First4Adoption welcomes big rise in number of same-sex couples adopting but urges more LGBT adopters to come forward

3 March 2014

First4Adoption has welcomed the recent three-fold rise in the number of children adopted by same-sex couples but is urging more lesbian, gay, bi-sexual and trans (LGBT) people to consider adopting one of the more than 6,000 children still waiting to be adopted in England.

According to the latest government statistics, the number of children adopted by same-sex couples has trebled from 2% in 2008 to 6% in 2013*. However, many more adopters are needed for the thousands of children waiting, including many children under 2 years old.

“Adoption offers LGBT people an excellent way to create a family and recent government reforms mean that it is now much quicker and easier to adopt than before – the approval process takes just six months,” said Gemma Gordon-Johnson, Head of Service at First4Adoption. “However, we still need more LGBT people to come forward to find out more about adopting one of the many thousands of boys and girls still waiting for a loving family.”

She added: “We know that 1 in 7 (or 4 million) people in England would consider adopting**, so we urge LGBT people not to be put off by myths about who can adopt – you can adopt if you are LGBT, single or over 40 – and to get in touch with us.”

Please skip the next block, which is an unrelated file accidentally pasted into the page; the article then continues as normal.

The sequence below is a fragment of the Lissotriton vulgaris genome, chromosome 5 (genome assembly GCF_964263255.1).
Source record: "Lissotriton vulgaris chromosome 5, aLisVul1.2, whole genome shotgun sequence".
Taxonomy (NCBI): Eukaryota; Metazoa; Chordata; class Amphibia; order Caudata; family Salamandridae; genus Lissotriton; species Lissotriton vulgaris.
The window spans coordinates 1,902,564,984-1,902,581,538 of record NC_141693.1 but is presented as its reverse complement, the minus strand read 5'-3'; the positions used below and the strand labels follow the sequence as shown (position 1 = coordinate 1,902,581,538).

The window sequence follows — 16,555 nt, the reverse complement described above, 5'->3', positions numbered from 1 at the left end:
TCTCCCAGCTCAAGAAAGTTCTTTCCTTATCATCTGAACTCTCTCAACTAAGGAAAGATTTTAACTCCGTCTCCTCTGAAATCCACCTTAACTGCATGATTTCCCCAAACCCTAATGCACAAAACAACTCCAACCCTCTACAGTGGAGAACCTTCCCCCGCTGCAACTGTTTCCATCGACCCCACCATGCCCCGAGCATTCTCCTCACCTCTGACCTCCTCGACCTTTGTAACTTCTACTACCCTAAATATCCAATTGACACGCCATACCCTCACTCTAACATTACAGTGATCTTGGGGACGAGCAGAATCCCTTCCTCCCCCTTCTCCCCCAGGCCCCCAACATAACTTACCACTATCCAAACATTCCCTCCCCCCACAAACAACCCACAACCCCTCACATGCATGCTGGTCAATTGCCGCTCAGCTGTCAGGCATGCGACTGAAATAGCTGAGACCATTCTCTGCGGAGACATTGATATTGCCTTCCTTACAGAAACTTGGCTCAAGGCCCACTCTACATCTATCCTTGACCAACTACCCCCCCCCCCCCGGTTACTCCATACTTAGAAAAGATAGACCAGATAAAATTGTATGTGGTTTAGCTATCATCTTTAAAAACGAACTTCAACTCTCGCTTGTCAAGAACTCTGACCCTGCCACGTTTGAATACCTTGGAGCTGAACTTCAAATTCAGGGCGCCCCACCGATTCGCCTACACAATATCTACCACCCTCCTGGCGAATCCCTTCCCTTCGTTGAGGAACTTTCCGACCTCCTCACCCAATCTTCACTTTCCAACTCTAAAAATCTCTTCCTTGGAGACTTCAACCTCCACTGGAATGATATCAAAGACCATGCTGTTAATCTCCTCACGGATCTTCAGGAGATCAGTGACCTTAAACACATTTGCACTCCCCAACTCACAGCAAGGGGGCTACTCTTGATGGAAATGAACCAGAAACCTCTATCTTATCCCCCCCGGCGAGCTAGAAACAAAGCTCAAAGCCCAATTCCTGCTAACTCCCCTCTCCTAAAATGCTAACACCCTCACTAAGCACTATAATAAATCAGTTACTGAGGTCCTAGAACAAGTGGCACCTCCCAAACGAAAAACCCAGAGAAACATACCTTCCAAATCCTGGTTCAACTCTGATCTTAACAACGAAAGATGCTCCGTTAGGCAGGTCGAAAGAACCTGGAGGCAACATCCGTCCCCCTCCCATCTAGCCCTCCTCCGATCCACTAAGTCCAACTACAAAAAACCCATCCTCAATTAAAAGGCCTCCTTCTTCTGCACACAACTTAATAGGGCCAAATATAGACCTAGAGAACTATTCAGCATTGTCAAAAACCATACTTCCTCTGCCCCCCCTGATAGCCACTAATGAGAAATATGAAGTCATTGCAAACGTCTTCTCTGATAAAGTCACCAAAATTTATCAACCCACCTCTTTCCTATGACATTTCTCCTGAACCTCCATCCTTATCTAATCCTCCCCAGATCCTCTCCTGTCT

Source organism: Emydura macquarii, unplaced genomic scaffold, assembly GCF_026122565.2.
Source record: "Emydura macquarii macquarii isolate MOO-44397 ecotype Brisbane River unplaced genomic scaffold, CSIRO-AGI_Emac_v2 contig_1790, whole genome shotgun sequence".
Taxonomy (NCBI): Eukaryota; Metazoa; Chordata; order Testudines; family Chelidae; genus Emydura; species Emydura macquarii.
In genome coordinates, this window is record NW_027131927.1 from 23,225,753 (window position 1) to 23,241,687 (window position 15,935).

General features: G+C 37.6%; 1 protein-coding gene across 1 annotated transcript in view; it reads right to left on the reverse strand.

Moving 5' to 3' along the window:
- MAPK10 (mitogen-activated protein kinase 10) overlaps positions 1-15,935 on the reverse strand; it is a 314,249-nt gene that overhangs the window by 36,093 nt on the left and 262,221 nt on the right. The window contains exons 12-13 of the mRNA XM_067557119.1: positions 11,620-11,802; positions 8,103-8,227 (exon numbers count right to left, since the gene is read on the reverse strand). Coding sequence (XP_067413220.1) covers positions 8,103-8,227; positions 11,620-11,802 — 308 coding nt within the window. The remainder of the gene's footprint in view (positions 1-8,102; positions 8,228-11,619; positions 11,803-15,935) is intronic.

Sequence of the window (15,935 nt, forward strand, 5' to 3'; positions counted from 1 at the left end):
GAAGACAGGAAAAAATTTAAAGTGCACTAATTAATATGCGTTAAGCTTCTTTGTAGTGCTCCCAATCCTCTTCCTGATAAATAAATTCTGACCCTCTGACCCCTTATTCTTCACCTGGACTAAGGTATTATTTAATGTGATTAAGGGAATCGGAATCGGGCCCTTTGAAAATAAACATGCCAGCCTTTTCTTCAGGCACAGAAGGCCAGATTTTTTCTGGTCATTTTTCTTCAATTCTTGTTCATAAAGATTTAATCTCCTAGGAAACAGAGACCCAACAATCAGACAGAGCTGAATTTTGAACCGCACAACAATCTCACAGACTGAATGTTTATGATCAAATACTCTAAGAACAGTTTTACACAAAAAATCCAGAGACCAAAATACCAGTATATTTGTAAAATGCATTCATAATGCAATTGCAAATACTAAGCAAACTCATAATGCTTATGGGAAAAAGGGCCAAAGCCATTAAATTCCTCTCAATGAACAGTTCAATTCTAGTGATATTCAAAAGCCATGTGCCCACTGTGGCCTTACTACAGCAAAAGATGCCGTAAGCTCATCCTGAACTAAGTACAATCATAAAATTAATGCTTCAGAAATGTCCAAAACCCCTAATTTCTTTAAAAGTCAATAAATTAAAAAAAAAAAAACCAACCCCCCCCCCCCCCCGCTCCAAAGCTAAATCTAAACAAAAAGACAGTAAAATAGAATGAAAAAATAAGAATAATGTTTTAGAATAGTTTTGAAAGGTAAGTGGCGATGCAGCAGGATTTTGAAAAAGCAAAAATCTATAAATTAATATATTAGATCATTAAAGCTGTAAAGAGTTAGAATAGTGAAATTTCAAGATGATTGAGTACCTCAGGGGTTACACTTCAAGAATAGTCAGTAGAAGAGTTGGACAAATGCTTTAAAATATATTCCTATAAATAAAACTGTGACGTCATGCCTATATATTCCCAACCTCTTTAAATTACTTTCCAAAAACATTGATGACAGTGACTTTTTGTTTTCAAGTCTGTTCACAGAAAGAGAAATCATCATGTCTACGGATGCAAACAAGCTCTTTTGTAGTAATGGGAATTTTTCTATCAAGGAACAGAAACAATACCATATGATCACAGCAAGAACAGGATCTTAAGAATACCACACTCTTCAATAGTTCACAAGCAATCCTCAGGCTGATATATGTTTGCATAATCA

To mark LGBT Adoption and Fostering Week (3rd – 9th March), First4Adoption has joined forces with LGBT charity Stonewall to host a web chat on Monday 3rd March (6-7pm) offering LGBT people who are interested in finding out more about adopting – from what’s involved in the adoption process to how to take the next steps – the chance to speak directly to adoption experts. We look forward to taking your questions.

*source: Children looked after in England, including adoption

**The research was conducted by Kindred and Work Research on behalf of the Department for Education. The research findings are based on the responses given in an online survey of 4,948 adults aged 20-64 years old and living in England that was carried out between 30th November and 5th December 2012, plus 18 in-depth, face-to-face interviews with adults aged 20-64 years old living in England that was carried out during November 2012. Respondents were drawn from a highly diverse sample pool including adults from all regions of England, people from different ethnic and socio-economic backgrounds as well as people with differing relationship statuses.

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